Recurrent Diabetic Ketoacidosis Signals High Mortality Risk

MedicalResearch.com Interview with:
Dr Fraser W Gibb MBChB PhD FRCP Edin Consultant Physician / Honorary Clinical Senior Lecturer Edinburgh Centre for Endocrinology & DiabetesDr Fraser W Gibb MBChB PhD FRCP Edin
Consultant Physician / Honorary Clinical Senior Lecturer
Edinburgh Centre for Endocrinology & Diabetes

MedicalResearch.com: What is the background for this study? What are the main findings?

Response: We know that diabetic ketoacidosis is associated with a low risk of death in those admitted to hospital but we did not know what the risk of death was in the months and years following discharge from hospital.

We have found that recurrent DKA admissions (more than 5 in a lifetime) are associated with a greater than 1 in 5 risk of death in the following three years compared to a 1 in 20 risk for those with only a single DKA. Recurrent DKA is more common in younger, more socially disadvantaged people.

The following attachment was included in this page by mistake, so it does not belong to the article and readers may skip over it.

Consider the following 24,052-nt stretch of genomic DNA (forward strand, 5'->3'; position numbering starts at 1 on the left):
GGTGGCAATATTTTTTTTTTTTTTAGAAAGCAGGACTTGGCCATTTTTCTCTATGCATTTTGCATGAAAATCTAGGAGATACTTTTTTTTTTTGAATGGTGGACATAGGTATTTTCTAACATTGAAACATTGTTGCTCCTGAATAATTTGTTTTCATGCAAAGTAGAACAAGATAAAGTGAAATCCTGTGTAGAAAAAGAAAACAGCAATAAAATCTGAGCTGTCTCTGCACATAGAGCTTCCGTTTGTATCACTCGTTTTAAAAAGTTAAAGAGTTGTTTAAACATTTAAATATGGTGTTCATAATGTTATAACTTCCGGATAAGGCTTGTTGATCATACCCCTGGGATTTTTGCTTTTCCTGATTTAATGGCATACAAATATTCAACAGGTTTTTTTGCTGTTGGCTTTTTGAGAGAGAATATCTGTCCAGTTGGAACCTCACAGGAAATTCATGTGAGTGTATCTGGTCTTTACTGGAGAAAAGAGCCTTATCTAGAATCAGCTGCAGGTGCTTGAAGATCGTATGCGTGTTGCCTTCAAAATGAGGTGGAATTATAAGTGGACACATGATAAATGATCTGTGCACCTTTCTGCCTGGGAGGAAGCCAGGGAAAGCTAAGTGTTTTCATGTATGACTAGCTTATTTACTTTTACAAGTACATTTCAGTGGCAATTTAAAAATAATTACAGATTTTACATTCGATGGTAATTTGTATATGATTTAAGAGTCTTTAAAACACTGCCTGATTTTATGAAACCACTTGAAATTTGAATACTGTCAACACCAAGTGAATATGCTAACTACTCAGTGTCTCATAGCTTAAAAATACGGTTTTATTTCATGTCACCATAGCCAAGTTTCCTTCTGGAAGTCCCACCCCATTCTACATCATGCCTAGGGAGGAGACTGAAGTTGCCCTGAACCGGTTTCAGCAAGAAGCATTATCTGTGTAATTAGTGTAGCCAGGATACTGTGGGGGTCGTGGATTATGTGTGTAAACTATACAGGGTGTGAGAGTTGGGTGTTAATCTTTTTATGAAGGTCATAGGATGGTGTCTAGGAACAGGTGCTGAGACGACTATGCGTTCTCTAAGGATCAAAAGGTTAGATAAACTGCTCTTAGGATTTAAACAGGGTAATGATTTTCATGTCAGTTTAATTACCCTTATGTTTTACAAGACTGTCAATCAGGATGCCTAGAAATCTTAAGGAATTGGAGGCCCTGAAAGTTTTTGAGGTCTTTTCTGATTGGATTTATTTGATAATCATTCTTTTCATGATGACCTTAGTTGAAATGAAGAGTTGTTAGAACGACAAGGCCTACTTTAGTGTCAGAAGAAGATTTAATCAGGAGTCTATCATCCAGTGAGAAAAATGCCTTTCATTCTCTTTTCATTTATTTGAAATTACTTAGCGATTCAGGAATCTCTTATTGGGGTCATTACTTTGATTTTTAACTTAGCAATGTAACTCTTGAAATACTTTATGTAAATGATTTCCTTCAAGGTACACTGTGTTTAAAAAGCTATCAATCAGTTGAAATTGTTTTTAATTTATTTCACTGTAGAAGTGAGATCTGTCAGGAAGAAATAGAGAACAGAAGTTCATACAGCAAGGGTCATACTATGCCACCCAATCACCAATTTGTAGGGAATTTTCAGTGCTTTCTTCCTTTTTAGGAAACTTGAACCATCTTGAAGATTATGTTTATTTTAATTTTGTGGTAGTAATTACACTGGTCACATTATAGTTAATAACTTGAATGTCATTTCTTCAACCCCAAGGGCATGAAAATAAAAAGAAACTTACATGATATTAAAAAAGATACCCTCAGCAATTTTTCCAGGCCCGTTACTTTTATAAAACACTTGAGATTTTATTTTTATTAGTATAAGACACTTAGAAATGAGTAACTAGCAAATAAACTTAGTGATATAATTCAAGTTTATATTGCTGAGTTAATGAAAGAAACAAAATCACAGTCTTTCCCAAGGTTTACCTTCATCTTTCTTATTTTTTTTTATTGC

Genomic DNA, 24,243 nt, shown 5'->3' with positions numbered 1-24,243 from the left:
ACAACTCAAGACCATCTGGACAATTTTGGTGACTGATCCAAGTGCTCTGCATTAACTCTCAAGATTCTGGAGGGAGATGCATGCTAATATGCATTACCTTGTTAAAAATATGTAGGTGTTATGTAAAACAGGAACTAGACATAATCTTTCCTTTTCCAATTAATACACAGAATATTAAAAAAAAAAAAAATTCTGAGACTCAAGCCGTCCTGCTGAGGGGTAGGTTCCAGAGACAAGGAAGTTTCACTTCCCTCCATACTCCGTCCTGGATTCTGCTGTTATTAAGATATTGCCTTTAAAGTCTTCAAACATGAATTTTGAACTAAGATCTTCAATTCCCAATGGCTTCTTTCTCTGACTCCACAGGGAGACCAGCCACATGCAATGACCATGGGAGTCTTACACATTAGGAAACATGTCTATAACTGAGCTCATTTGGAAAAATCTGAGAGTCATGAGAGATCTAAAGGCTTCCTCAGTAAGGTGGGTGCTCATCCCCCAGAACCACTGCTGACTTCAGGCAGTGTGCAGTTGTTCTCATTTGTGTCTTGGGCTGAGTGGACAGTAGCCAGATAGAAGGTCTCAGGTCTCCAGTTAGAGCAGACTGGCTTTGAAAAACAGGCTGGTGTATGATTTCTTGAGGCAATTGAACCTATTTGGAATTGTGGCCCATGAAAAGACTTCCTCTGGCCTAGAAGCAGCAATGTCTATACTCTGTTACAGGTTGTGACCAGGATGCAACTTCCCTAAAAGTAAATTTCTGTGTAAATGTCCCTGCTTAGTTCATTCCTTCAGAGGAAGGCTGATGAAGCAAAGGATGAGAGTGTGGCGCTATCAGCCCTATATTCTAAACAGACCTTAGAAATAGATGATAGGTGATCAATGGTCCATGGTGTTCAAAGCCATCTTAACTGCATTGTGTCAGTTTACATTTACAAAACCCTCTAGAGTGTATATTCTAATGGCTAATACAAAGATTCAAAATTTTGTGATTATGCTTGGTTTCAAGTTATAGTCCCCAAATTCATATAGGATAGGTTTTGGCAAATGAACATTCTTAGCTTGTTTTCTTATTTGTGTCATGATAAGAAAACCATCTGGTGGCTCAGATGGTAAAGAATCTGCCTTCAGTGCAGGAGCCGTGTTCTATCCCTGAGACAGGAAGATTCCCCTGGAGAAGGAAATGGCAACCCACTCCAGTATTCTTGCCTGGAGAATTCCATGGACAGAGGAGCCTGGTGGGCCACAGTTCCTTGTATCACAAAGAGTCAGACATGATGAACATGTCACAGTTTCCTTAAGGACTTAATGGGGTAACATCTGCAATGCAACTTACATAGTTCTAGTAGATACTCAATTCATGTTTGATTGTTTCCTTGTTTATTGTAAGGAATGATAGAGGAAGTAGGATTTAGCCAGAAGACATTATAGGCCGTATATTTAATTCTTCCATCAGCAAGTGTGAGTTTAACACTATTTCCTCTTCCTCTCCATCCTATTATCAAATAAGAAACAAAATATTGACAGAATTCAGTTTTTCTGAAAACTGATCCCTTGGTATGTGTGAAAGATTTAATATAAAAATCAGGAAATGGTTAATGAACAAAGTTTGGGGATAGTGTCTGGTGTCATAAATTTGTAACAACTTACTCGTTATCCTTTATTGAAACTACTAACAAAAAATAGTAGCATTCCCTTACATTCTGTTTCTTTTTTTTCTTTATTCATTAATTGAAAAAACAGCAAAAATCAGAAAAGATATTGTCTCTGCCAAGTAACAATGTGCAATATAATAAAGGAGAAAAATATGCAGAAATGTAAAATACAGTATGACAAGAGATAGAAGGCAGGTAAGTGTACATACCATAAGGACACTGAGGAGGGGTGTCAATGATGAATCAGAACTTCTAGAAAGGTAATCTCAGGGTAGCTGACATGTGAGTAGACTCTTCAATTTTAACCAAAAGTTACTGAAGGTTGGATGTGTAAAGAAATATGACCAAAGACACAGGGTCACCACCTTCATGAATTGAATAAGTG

MedicalResearch.com: What should readers take away from your report?

Response: That recurrent DKA should be a ‘red flag’ for high mortality risk.

MedicalResearch.com: What recommendations do you have for future research as a result of this study?

Response: We need to confirm these findings in large national data series but also begin to develop an evidence-based strategy to support this vulnerable patient group and help reduce this unacceptably high risk of death.

MedicalResearch.com: Thank you for your contribution to the MedicalResearch.com community.

Citation:
 Gibb FW, et al “Risk of death following admission to a U.K. hospital with diabetic ketoacidosis” Diabetologia 2016; DOI: 10.1007/s00125-016-4034-0.

Note: Content is Not intended as medical advice. Please consult your health care provider regarding your specific medical condition and questions.

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